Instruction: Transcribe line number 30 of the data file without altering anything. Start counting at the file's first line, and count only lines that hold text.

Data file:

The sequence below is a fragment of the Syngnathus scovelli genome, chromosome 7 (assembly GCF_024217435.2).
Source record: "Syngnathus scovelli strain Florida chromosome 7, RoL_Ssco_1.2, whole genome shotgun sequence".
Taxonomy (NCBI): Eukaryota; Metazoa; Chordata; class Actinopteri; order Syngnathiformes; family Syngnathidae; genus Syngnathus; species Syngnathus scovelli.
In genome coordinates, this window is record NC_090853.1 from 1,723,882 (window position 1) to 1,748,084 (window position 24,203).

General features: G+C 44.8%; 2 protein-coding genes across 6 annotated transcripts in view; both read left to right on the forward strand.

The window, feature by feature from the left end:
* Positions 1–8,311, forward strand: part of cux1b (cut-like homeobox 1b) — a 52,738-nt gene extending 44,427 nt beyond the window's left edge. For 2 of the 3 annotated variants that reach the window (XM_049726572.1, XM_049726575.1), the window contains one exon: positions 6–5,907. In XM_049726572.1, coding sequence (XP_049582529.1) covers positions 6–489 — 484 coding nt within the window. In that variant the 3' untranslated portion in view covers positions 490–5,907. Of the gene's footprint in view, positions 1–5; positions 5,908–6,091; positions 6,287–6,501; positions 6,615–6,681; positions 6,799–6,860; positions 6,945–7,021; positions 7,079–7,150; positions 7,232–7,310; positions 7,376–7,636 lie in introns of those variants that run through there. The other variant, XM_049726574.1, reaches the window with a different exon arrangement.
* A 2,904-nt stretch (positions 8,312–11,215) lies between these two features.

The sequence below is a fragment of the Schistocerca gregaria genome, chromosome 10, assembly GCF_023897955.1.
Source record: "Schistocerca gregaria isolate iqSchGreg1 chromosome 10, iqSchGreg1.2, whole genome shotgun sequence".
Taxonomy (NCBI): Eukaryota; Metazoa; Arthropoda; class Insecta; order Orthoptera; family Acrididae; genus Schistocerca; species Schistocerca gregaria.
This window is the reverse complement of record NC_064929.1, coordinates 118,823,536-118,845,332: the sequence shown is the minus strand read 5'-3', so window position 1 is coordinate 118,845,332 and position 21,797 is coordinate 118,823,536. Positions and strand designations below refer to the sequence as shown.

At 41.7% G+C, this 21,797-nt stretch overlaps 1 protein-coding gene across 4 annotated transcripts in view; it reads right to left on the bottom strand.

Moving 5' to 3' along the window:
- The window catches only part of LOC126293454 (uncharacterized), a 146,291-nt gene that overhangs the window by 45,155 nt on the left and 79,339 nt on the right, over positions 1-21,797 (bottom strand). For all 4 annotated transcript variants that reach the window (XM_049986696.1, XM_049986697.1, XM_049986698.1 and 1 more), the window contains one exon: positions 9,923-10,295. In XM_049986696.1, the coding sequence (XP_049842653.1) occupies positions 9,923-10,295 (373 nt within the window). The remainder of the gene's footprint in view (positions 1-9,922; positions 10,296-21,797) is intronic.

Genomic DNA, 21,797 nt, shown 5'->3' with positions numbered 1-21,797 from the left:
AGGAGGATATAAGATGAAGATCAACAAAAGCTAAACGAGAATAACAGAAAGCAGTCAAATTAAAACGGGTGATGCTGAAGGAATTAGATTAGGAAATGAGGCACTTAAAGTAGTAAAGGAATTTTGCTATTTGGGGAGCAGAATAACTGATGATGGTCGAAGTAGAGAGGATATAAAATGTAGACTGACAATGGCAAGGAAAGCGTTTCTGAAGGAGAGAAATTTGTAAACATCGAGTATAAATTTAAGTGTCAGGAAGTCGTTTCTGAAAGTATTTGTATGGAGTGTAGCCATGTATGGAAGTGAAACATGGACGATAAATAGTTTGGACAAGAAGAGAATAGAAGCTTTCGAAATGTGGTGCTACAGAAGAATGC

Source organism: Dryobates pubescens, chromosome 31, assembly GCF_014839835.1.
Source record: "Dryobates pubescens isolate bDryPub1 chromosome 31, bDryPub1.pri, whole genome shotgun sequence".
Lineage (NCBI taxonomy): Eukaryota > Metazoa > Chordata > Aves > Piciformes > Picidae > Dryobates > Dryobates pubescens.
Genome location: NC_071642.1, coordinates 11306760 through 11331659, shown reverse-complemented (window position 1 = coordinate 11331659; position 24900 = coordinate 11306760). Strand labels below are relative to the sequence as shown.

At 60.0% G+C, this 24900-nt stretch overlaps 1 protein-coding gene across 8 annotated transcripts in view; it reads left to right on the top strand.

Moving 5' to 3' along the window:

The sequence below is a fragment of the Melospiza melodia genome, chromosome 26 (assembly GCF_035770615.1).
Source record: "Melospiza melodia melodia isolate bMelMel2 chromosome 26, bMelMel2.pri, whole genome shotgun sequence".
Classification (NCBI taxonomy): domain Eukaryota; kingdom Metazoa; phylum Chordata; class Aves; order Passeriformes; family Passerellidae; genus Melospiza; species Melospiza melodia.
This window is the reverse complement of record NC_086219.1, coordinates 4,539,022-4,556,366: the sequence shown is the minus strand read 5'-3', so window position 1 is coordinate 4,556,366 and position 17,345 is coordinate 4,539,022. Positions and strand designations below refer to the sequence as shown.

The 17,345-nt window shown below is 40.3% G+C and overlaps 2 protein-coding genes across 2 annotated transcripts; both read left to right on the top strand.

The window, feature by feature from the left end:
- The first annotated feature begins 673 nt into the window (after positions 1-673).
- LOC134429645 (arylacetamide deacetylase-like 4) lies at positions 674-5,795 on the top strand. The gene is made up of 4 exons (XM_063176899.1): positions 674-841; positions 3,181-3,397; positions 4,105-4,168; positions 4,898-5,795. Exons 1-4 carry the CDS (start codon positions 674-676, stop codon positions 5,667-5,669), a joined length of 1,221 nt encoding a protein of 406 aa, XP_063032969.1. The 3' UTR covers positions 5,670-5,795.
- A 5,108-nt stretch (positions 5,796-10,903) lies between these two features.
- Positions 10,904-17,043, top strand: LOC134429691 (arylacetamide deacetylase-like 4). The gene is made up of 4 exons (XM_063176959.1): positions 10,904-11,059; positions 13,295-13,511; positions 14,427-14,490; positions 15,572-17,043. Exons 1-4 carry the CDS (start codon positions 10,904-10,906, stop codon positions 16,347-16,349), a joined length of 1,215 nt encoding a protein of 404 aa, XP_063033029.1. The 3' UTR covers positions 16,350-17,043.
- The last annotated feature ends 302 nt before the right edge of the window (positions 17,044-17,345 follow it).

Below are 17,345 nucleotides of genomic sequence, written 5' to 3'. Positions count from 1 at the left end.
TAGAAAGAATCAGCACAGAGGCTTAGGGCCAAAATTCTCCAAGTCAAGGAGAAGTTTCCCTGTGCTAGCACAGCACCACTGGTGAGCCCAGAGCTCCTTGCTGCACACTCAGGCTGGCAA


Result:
- The first annotated feature begins 673 nt into the window (after positions 1-673).